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1/9. Mycobacterial spindle cell pseudotumor of the brain: a case report and review of the literature.

    Spindle cell pseudotumors found in the skin, lymph nodes, bone marrow, spleen, lungs, and retroperitoneum have been reported recently in immunosuppressed patients, including those with acquired immunodeficiency syndrome. The authors report a similar lesion limited to the brain in a 38-year-old human immunodeficiency virus-negative man receiving steroid therapy for treatment of sarcoidosis. Histopathologically the lesions were composed of spindle and epithelioid histiocytes, small foci of necrosis, and numerous acid-fast bacilli. The acid-fast bacilli were determined by culture and polymerase chain reaction to be mycobacterium avium intracellulare. Because of the uncommon histologic appearance of this lesion and the potential for treatment if recognized, mycobacterial spindle cell pseudotumors should be included in the differential diagnosis of spindle cell lesions in the brain in immunosuppressed patients.
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2/9. diabetes insipidus in neurobrucellosis.

    brucellosis is an infection due to Brucella species and is characterized by acute febrile illness, chilly sensations, sweats, weakness, generalized malaise, body aches and headache. The involvement of the nervous system is rare. A few cases have been reported with symptoms and sign of optic neuritis, meningoencephalitis, meningomyelitis and cranial nerve palsy. We report a case with culture proven neurobrucellosis who presented with diabetes insipidus along with systemic signs. neuroimaging revealed multiple lesions in brain parenchyma, including the suprasellar region. Both diabetes and suprasellar lesions improved markedly with specific antibiotic therapy.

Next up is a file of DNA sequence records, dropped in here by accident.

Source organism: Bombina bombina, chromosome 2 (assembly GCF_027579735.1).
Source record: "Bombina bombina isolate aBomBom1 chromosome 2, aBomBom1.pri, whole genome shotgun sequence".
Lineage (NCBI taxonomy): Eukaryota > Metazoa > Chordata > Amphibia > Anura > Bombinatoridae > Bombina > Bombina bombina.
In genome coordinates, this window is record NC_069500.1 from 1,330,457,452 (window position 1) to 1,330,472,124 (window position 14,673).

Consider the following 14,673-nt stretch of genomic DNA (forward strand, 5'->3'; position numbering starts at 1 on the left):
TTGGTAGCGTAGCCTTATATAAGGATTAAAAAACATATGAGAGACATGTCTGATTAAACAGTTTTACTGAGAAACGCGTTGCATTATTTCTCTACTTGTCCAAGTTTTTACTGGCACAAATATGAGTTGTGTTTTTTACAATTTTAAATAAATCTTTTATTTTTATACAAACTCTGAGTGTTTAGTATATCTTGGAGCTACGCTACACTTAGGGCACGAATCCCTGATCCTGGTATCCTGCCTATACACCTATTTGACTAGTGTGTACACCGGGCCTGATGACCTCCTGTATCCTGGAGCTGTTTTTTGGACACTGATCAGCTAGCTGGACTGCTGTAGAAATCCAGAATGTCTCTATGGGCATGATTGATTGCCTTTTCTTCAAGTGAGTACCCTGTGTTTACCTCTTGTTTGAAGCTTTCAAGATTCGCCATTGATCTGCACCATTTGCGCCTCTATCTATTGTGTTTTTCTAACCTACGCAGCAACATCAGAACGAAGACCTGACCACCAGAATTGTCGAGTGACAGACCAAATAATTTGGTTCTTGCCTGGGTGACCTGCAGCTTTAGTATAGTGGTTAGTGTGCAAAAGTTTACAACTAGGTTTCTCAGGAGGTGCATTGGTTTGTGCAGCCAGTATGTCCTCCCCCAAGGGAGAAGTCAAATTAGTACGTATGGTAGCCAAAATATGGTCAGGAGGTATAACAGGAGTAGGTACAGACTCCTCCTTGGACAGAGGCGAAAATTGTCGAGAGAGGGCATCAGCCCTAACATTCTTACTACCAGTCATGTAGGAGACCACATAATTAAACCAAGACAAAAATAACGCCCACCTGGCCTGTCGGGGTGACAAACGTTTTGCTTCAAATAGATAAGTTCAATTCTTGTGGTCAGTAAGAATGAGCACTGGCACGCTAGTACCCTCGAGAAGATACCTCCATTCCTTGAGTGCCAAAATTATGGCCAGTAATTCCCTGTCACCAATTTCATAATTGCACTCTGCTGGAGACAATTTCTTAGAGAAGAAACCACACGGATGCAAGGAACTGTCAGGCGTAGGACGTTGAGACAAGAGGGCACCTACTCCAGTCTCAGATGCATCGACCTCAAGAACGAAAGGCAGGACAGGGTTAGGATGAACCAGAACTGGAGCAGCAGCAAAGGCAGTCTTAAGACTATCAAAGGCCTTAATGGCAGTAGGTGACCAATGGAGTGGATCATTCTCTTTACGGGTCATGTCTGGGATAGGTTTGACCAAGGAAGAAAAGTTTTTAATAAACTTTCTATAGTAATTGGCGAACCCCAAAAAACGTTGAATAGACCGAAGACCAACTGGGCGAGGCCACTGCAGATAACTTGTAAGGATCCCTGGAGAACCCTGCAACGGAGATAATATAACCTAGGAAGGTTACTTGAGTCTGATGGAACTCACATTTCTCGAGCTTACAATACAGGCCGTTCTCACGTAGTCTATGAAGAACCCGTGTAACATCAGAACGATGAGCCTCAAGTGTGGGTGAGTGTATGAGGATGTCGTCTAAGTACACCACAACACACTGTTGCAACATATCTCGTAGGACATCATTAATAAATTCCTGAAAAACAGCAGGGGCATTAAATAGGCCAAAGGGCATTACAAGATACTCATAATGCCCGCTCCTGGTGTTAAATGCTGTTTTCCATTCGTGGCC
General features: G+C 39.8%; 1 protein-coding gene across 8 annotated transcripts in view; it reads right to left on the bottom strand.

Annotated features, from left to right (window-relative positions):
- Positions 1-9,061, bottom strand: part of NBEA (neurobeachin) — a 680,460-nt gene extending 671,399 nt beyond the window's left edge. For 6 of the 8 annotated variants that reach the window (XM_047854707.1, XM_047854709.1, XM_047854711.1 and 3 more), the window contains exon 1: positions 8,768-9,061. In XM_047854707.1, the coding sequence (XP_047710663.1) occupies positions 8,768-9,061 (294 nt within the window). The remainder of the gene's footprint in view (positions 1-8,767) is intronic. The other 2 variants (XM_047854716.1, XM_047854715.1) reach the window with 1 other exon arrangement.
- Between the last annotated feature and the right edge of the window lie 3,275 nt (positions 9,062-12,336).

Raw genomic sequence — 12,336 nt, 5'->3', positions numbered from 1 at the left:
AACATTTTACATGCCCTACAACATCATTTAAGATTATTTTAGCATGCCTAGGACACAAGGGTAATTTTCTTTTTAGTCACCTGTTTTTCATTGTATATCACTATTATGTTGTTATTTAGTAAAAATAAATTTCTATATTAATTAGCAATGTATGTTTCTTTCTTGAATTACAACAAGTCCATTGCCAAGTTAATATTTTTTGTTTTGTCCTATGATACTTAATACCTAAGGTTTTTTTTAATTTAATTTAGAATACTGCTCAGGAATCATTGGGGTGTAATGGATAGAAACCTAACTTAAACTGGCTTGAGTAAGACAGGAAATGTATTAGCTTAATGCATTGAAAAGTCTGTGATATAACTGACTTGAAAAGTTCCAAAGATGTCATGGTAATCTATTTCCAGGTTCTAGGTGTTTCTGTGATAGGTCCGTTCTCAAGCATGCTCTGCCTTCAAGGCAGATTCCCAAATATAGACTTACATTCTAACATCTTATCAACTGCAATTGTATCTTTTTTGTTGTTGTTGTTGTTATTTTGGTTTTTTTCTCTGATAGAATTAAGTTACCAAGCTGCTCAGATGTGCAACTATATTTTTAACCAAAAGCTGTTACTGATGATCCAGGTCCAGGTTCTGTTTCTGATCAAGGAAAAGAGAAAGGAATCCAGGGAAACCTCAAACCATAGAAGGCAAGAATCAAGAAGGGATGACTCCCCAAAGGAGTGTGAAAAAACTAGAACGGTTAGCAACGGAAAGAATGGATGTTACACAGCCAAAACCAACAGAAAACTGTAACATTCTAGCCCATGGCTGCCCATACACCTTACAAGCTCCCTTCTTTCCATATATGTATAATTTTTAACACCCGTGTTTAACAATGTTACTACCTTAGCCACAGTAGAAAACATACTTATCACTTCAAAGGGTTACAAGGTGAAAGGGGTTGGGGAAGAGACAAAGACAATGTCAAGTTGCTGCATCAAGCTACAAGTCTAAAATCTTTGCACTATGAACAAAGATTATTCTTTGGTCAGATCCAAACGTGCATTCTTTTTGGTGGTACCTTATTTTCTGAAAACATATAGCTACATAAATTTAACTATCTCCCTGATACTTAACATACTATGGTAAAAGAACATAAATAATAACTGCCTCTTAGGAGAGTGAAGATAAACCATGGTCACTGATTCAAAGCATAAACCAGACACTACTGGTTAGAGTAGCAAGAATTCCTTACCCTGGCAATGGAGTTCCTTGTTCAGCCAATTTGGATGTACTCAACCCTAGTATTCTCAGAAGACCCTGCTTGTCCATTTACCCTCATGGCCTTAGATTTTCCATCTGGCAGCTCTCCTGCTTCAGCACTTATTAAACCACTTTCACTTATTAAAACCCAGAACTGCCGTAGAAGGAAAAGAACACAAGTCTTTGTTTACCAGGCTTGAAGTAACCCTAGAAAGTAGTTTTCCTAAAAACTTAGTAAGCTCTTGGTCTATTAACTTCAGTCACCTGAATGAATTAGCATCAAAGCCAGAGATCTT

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3/9. Infection of central nervous system by motile enterococcus: first case report.

    A 66-year-old man with four indwelling ventriculoperitoneal shunts for multiloculated hydrocephalus from a complicated case of meningitis a year before developed shunt infection based on a syndrome of fever, drowsiness, and cerebrospinal fluid neutrophil pleocytosis in the background of repeated surgical manipulation to relieve successive shunt blockages. The cerebrospinal fluid culture, which yielded a motile enterococcus species, was believed to originate from the gut. This isolate was lost in storage and could not be characterized further. The patient improved with vancomycin and high-dose ampicillin therapy. He relapsed a month later with enterococcus gallinarum shunt infection, which responded to high-dose ampicillin and gentamicin therapy. This is probably the first case report of motile enterococcus infection of the central nervous system.
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4/9. Multiple nocardial abscesses of cerebrum, cerebellum and spinal cord, causing quadriplegia.